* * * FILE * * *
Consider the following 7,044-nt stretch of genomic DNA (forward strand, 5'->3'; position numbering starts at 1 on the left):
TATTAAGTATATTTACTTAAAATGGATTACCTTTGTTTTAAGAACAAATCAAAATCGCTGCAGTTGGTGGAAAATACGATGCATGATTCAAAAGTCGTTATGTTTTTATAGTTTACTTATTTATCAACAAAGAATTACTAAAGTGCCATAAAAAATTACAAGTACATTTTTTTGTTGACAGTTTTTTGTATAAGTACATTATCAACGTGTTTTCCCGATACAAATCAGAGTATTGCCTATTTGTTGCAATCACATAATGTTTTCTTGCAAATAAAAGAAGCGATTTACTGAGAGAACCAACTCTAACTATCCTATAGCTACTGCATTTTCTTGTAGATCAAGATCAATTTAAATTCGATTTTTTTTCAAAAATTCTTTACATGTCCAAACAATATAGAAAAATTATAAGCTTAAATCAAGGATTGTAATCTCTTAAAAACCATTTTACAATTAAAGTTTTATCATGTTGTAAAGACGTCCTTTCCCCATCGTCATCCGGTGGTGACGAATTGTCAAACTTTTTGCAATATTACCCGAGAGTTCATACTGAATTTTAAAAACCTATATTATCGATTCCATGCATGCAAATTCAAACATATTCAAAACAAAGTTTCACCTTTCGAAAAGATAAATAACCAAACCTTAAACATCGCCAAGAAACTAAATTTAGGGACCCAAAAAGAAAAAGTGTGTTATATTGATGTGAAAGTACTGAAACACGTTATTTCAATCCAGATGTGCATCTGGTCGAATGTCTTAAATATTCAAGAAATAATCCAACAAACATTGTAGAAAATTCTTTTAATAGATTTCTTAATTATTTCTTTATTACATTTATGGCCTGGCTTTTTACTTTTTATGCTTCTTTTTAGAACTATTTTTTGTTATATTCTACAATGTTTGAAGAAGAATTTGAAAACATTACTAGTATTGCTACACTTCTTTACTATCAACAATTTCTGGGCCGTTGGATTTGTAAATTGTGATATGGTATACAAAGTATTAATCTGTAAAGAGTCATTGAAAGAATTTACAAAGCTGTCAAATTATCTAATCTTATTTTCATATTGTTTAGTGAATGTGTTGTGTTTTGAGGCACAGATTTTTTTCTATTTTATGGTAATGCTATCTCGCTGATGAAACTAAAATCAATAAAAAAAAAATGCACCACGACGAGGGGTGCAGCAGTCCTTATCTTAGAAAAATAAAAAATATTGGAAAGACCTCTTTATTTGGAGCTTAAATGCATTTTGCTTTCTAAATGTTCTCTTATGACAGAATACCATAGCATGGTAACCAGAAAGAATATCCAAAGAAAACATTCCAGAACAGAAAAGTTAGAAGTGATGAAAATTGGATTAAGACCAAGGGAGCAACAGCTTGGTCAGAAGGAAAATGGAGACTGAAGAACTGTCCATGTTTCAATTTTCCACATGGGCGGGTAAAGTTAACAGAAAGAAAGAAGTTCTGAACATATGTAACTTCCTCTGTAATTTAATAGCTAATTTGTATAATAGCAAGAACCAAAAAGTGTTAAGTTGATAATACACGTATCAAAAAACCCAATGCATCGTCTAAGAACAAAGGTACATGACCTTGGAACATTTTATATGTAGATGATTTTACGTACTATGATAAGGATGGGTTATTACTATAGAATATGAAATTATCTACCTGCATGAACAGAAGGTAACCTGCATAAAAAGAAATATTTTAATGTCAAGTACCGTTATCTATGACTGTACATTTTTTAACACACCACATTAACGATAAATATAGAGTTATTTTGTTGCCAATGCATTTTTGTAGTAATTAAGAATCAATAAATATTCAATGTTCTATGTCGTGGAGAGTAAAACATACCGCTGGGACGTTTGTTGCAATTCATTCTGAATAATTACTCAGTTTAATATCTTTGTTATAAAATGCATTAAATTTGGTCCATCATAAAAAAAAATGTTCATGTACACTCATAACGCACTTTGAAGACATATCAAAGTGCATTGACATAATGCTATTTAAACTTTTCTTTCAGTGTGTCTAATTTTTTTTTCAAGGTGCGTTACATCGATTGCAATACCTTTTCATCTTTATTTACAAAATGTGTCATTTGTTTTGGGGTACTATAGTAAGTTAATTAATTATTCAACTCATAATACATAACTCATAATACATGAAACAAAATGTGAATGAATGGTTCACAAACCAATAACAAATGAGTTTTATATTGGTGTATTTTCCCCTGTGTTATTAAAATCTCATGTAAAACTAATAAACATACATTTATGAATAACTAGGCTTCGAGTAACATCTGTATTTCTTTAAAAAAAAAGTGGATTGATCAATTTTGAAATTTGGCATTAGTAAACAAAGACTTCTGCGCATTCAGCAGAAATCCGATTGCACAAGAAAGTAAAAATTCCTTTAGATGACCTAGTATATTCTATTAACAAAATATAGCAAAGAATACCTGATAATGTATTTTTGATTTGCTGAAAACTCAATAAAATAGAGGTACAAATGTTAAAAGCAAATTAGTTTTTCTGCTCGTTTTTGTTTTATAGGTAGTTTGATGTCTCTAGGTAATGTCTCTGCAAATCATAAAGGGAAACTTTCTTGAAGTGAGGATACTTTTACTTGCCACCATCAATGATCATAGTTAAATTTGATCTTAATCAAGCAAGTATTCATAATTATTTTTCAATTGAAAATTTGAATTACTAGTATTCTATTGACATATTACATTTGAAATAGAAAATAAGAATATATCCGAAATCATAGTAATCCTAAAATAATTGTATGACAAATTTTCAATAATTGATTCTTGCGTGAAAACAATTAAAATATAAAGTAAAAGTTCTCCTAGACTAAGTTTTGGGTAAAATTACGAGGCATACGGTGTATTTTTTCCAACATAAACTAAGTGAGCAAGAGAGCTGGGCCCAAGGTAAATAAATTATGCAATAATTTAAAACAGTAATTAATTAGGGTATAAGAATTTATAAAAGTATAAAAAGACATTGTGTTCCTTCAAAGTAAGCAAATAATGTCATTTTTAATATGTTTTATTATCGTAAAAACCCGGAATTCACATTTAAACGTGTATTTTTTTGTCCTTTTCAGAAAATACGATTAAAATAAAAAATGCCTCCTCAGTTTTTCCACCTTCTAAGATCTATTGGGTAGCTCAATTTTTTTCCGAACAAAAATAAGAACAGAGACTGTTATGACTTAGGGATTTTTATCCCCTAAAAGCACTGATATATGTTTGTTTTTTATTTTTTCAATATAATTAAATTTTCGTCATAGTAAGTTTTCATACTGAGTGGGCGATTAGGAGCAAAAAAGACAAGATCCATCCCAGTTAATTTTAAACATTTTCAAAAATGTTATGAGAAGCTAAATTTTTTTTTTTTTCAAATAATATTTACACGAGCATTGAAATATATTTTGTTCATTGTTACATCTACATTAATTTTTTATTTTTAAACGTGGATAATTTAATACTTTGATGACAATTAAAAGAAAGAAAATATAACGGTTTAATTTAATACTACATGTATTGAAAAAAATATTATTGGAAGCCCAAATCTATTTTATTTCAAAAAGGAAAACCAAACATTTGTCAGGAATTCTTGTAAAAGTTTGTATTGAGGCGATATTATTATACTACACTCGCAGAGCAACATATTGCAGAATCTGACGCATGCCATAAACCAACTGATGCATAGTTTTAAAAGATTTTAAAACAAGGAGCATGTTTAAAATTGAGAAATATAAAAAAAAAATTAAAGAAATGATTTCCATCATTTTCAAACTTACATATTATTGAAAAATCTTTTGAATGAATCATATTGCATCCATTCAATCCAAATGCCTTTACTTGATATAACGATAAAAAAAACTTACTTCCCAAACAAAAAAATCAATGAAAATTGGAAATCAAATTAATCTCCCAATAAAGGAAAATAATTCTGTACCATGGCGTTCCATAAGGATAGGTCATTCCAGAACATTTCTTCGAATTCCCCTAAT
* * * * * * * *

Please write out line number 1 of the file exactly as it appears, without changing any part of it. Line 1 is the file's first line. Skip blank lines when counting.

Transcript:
Consider the following 7,044-nt stretch of genomic DNA (forward strand, 5'->3'; position numbering starts at 1 on the left):